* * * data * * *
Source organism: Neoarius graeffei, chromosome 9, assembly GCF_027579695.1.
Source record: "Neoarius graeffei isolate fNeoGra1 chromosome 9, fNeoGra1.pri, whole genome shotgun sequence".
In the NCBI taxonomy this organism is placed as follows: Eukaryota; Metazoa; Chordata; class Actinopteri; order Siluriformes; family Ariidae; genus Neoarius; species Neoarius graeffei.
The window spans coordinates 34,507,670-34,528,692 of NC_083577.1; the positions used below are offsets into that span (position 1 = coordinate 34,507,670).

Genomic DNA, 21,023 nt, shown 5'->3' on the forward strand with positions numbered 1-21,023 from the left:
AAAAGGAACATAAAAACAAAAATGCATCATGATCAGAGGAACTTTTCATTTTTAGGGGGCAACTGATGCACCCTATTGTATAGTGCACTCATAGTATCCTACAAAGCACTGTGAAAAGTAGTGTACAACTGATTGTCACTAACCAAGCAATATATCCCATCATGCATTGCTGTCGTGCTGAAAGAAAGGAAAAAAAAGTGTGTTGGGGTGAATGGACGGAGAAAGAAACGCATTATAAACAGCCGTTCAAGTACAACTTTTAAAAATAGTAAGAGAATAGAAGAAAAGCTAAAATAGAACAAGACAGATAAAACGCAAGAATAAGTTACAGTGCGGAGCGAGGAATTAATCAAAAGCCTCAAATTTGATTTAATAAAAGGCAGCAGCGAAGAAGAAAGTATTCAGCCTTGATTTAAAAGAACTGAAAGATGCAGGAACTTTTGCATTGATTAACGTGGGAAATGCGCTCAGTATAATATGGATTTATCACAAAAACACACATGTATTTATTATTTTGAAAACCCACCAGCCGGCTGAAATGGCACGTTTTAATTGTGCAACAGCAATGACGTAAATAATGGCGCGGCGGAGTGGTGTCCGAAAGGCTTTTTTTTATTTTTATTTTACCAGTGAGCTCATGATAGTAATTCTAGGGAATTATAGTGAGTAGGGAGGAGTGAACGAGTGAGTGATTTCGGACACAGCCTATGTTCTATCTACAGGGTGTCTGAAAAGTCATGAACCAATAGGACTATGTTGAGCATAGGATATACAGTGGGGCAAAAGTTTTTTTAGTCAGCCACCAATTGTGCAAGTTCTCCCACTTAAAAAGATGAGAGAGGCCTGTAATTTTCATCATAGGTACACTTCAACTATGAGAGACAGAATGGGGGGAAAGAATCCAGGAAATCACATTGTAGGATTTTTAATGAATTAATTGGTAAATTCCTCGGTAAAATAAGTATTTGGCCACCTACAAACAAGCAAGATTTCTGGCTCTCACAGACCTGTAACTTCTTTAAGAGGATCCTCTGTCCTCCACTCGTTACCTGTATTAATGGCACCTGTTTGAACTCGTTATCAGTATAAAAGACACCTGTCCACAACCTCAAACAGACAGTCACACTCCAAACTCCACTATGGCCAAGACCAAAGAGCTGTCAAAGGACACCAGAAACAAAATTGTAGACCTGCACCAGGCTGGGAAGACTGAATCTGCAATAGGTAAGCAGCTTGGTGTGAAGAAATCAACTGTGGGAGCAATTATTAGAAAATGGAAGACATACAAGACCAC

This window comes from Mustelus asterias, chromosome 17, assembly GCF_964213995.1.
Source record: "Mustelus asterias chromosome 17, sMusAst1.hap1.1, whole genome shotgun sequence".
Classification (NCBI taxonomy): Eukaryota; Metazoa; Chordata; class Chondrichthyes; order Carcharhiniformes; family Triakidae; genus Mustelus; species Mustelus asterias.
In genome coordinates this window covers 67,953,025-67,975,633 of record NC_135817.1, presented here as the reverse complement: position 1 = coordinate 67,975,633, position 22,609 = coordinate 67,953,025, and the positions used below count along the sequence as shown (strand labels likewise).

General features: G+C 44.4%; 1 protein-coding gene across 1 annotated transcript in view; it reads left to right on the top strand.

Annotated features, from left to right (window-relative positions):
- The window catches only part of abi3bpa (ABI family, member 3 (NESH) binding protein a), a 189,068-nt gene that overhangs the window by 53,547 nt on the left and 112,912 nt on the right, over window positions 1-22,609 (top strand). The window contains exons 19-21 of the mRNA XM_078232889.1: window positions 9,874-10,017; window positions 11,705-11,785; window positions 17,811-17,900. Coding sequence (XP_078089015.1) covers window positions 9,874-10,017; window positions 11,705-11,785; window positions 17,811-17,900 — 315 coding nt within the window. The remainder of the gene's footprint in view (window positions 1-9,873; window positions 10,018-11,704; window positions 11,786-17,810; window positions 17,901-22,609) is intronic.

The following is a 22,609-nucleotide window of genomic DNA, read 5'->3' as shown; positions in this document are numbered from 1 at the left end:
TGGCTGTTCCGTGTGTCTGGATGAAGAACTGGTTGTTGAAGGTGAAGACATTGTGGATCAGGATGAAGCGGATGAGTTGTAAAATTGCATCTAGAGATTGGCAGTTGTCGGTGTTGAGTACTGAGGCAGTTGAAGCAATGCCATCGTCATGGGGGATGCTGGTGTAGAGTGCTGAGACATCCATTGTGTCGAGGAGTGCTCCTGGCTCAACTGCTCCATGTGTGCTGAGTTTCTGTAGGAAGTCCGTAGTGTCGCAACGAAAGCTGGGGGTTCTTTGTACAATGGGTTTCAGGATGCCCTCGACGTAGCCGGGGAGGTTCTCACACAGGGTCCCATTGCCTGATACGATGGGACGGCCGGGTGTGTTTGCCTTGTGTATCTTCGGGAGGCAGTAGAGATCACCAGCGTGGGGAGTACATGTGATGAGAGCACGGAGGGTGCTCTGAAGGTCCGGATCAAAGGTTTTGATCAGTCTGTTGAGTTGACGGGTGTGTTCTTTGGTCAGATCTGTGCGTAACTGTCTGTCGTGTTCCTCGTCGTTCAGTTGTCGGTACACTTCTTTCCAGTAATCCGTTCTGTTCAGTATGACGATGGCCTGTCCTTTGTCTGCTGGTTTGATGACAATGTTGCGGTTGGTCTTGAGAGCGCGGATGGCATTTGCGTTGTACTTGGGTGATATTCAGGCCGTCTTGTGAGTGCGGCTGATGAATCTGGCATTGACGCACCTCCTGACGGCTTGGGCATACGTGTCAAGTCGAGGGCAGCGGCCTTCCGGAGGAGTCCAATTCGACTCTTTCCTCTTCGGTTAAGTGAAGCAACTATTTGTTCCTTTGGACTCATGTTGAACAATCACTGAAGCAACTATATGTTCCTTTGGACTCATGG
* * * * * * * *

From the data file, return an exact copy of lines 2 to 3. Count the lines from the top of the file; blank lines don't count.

Source record: "Neoarius graeffei isolate fNeoGra1 chromosome 9, fNeoGra1.pri, whole genome shotgun sequence".
In the NCBI taxonomy this organism is placed as follows: Eukaryota; Metazoa; Chordata; class Actinopteri; order Siluriformes; family Ariidae; genus Neoarius; species Neoarius graeffei.